BY MARIJANA HAWKINS
A criminal offence is an offence or “crime” against the state, as also known as breaking the law. When laws are broken, and they’re considered crimes against the state (or government), they’re known as criminal offences. Crimes against the state are offences which are considered harmful to other people or the community.
What are some examples of criminal offences?
- Drug offences
- Being drunk in public and underage drinking
- Weapons and threats
- Illegal public behaviour (for example, littering, racial vilification, spitting)
- Hindering Police (making it difficult for Police to perform their duties)
- Arson (setting fire to a property) and property damage
- Contempt of Court (refusing to cooperate with a Court)
- Perjury (lying to a Court)
How can I be punished if I allegedly commit a criminal offence?
Criminal offences are usually punishable in some way, for example, the issuing of fines, licence suspensions, and the issuing of criminal charges, by way of a charge sheet or notice to appear.
These documents will provide details about the offence including: what offence you have been charged with, what the police allege you did and when your matter is going to be heard in Court. It is very important to get legal advice about this. Charges are heard in Court, and if you are found guilty, this could result in a variety of penalties, such as Court fines, community work or imprisonment.
My charge sheet says I have been charged with an INDICTABLE offence. What does this mean?
Indictable offences are more serious offences. Depending on the severity of the allegations the Magistrates’ Court may deal with these offences, but sometimes the County or Supreme Court will hear them. Sometimes they are heard before a Magistrate, a judge, and in some situations a jury is involved.
The penalties are more severe and in some cases may include imprisonment.
Examples of indictable offences are:
- Injuring another person
- Drug offences
- Serious sexual offences
- Armed robbery
Other offences are called summary offences, which are not as serious as indictable offences. They’re often heard in the Magistrates’ Court. Examples of summary offences include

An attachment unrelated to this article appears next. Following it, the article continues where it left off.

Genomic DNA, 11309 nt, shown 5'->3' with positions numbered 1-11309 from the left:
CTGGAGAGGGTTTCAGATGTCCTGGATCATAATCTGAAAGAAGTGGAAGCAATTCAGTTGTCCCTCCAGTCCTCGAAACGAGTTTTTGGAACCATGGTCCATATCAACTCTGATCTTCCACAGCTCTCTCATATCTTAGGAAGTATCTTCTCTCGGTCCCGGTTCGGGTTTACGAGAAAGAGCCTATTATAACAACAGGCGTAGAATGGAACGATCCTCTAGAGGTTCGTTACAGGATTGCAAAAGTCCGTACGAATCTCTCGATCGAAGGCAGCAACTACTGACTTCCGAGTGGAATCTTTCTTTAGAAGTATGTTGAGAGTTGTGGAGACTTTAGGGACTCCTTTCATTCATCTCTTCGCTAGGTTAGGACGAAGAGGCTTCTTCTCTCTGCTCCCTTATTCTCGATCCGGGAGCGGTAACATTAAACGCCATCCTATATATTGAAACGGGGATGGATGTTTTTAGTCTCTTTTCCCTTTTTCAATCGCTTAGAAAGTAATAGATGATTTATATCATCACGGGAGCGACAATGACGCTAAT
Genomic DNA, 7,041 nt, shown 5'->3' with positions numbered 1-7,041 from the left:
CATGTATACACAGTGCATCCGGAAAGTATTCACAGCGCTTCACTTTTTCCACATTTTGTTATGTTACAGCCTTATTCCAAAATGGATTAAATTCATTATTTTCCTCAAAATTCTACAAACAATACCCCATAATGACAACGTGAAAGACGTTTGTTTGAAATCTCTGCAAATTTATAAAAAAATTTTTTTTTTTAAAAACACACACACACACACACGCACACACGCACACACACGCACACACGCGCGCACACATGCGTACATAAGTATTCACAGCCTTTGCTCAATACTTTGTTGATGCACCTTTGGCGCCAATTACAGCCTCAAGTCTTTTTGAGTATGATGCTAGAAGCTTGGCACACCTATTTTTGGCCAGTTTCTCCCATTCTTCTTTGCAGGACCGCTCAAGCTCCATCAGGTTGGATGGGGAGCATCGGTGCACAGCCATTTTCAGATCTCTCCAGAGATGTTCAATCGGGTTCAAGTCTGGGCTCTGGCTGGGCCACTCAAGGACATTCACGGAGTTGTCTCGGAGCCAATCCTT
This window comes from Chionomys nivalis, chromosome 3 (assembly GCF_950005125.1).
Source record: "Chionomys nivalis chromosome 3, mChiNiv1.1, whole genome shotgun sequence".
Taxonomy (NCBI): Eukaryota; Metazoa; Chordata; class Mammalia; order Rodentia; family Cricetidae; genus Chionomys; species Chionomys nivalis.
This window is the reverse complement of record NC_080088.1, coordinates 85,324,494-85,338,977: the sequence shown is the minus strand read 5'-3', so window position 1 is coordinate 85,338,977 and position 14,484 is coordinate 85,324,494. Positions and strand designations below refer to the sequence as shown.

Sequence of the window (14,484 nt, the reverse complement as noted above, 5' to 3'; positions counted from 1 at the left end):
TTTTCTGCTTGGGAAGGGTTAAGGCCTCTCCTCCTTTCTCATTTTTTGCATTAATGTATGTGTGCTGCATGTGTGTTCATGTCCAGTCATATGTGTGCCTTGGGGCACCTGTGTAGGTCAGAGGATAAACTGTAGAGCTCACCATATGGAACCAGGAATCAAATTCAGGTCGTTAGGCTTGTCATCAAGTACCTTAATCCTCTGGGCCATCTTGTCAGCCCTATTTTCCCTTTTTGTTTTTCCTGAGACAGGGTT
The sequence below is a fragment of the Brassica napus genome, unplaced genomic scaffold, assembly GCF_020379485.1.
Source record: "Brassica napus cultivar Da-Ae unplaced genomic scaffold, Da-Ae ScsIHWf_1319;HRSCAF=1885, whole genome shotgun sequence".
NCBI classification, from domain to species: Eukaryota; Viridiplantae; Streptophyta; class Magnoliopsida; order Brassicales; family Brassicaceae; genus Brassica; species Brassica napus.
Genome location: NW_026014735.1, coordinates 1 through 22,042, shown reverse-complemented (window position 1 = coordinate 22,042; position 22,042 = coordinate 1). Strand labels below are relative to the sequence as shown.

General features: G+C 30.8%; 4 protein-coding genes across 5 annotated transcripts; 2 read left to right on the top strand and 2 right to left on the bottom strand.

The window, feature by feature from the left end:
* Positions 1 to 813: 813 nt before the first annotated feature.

- Being drunk in public
- Minor assault
- Disorderly behaviour
Are there time limits in which police can charge me for certain offences?
If the Police suspect you of committing an indictable offence, they can charge you any time after the offence occurred.
The time limit in which police have to charge an adult (over 18 years) with a summary offence is 12 months from the date of a summary offence being committed.
The time limit in which police have to charge a child (under 18 years) with a summary offence is, generally, 6 months from the date of a summary offence being committed.
I am in Police custody, what do I do?
If you are in Police custody, you are required to provide your name and address. You should not answer any other questions without first speaking to a lawyer. Get legal advice immediately.
To learn more about being questioned by Police, visit:
- Our page on Police powers
- Victoria Legal Aid’s website page Being questioned
I need to speak to a lawyer about the charge sheet/infringement notice. Where do I go for help?
If you’re charged with a criminal offence, you should seek legal advice as soon as possible.
Victoria Legal Aid can provide free services, including:
- Providing legal advice over the phone
- Arranging a translator
- Arranging help if you have a hearing or speech impairment
- Providing duty solicitor services at Court or while you’re in Police custody, depending on the circumstances
Marijana Hawkins is a community lawyer at Barwon Community Legal Service and predominantly assists Deakin students with their legal issues. In a past life, Marijana also worked as a youth criminal lawyer. During this time Marijana appeared for many clients’ charged with criminal offences in the Magistrates’ Court and urges clients to get legal advice immediately if they have been charged with a criminal offence or issued with an infringement notice. There is FREE help available.